He opened Encore Saloon in 2016 at a time when this district boasted some of the best restaurants — The Pig & the Lady, Senia, Fete — on the island. First Fridays were in full swing, block parties were an annual thing, and it didn’t seem like anything could change that.

Then Covid-19 happened.

A normally crowded noontime thoroughfare at South King Street and Bishop Street in downtown Honolulu has seen less-than-usual traffic and pedestrians and an unusual emptiness since the beginnings of Covid. David Croxford/Civil Beat/2022

“Chinatown ebbs and flows between being vibrant, successful and bustling and being seedy,” Kaaialii says. “In 2016 it felt like it was starting to grow into that vibrant phase … It felt like this wave of momentum was pushing the community into a more stable footing and the focus was on our community’s success instead of the challenges that persist in the narrative and life of downtown Honolulu.”

That challenge, he explains, is the perceived threat of danger — a feeling that has resurfaced during the pandemic. Even my co-workers, who once stood in line at sample sales outside Fighting Eel and ate poke bowls in Tamarind Park, are hesitant to walk down Hotel Street.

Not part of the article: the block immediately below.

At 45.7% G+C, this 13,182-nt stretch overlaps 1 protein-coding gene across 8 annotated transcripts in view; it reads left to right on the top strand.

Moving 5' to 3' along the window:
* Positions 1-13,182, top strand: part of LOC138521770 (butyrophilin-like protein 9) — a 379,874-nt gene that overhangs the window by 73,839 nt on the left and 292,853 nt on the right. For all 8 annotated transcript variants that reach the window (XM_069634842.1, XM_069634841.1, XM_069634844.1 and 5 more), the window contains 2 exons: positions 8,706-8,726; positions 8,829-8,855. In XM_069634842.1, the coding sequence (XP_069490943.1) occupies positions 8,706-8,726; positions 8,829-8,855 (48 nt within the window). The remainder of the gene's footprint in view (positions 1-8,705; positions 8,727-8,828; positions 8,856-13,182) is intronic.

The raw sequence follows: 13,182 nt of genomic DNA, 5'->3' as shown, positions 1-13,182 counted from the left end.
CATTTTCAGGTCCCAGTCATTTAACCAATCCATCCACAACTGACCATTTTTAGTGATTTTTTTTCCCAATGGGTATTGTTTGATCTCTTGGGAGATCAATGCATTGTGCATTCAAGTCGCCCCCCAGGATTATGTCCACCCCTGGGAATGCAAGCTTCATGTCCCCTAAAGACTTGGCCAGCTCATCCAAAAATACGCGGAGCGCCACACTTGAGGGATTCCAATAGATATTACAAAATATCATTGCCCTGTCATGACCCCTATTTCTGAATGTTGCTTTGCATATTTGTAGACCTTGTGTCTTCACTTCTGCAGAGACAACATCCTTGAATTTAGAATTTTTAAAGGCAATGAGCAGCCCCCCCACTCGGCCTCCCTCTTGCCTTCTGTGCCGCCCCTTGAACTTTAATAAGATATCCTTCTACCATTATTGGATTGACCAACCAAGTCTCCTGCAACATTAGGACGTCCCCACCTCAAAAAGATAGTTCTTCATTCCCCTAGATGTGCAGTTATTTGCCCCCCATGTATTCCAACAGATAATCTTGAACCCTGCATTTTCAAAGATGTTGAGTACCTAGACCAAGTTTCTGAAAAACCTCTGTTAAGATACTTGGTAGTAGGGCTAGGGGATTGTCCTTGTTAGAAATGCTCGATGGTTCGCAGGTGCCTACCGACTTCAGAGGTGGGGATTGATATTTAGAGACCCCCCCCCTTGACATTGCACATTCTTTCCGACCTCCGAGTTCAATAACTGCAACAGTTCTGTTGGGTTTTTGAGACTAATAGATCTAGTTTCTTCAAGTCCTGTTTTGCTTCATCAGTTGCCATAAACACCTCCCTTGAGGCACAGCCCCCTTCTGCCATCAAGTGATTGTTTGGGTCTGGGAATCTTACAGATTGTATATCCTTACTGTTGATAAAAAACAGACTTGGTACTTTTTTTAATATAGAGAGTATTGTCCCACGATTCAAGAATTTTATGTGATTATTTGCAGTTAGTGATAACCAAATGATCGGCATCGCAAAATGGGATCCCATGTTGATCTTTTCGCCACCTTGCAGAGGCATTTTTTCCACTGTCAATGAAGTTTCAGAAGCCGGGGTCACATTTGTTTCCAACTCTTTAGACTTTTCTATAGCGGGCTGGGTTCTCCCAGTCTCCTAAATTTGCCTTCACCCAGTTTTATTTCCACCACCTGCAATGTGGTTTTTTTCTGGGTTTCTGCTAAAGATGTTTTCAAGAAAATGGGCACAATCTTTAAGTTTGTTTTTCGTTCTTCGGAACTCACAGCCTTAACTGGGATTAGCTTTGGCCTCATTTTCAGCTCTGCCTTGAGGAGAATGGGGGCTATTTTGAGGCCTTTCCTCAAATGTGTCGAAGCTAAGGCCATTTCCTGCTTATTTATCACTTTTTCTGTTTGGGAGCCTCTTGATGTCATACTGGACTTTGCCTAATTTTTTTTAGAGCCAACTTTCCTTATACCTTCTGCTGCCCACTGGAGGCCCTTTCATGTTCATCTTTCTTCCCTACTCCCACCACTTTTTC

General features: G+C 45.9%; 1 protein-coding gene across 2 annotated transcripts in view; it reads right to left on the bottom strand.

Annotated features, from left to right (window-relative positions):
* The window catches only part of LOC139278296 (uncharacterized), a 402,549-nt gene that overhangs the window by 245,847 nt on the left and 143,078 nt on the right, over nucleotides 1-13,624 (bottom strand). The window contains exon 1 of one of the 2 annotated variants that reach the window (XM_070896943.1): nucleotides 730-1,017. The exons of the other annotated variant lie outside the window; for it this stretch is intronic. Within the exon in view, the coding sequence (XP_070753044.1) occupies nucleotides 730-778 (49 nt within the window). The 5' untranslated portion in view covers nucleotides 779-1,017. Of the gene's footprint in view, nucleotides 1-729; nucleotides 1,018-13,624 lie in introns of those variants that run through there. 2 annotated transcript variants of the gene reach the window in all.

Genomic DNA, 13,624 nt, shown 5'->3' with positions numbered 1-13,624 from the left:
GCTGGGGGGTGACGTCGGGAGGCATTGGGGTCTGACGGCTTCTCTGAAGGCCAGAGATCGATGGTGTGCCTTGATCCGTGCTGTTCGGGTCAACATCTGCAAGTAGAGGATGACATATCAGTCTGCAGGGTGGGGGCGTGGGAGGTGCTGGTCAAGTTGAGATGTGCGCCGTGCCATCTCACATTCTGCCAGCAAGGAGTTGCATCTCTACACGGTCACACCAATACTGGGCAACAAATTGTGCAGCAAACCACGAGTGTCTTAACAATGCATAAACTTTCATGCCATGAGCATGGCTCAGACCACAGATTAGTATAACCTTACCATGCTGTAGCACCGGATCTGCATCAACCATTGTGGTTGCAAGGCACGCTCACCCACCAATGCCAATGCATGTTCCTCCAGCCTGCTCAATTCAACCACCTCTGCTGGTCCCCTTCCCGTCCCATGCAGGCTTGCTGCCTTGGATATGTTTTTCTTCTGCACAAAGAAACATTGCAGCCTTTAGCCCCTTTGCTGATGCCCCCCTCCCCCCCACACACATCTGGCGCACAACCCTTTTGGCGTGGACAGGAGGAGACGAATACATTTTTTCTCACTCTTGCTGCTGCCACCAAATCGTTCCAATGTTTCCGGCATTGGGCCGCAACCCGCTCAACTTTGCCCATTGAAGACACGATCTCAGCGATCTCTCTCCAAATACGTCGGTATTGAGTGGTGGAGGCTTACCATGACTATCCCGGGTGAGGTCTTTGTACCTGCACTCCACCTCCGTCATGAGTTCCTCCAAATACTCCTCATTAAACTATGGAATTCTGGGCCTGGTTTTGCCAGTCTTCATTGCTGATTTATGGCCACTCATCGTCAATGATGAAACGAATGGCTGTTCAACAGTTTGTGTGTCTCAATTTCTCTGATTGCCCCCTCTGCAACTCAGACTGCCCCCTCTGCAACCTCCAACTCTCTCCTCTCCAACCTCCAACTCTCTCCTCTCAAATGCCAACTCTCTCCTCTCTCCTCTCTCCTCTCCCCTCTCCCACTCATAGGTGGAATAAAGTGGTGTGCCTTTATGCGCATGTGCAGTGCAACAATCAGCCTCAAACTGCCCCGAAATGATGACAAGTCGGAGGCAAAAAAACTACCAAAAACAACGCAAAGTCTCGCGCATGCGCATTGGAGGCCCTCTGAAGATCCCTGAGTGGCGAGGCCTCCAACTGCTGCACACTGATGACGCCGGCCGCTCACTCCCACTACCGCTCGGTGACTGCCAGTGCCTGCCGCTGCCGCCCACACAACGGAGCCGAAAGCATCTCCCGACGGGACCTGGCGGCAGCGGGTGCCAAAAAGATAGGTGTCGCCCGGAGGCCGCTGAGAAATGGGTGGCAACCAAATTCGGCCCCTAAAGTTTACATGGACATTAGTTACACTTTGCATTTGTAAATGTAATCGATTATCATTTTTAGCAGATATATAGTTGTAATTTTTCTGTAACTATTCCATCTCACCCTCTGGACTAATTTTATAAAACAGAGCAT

“It’s depressing, it’s empty, there are (fewer) restaurants, and certain areas are sketchy,” says House Speaker Scott Saiki, who represents a part of downtown Honolulu. “There was a time when you’d walk down the sidewalk at any time of the day and you would run into people you knew. You’d stop and talk, you met people for lunch. Downtown should be one of the most vibrant and intellectual areas of our state. But right now, it doesn’t always appear that way.”

The reason: People — including me — aren’t back in the office yet.

According to Colliers, Oahu’s vacancy rose to 14.18%, the highest level ever recorded. The report pointed to companies continuing hybrid work arrangements and pushing back their return-to-office timelines as the main reason for the increase. Most downtown businesses, like Kaaialii’s three restaurants, depend on daily foot traffic.

Cristina Nishioka opened her bakery, Beyond Pastry Studio, on Alakea Street in September 2021, smack in the middle of the pandemic. Having recently moved from Singapore, she liked the vibe and energy of downtown districts. “I think downtown is very important and the core of Honolulu, where there is a concentration of important businesses, museums, art, historic buildings and cultural landmarks,” she says.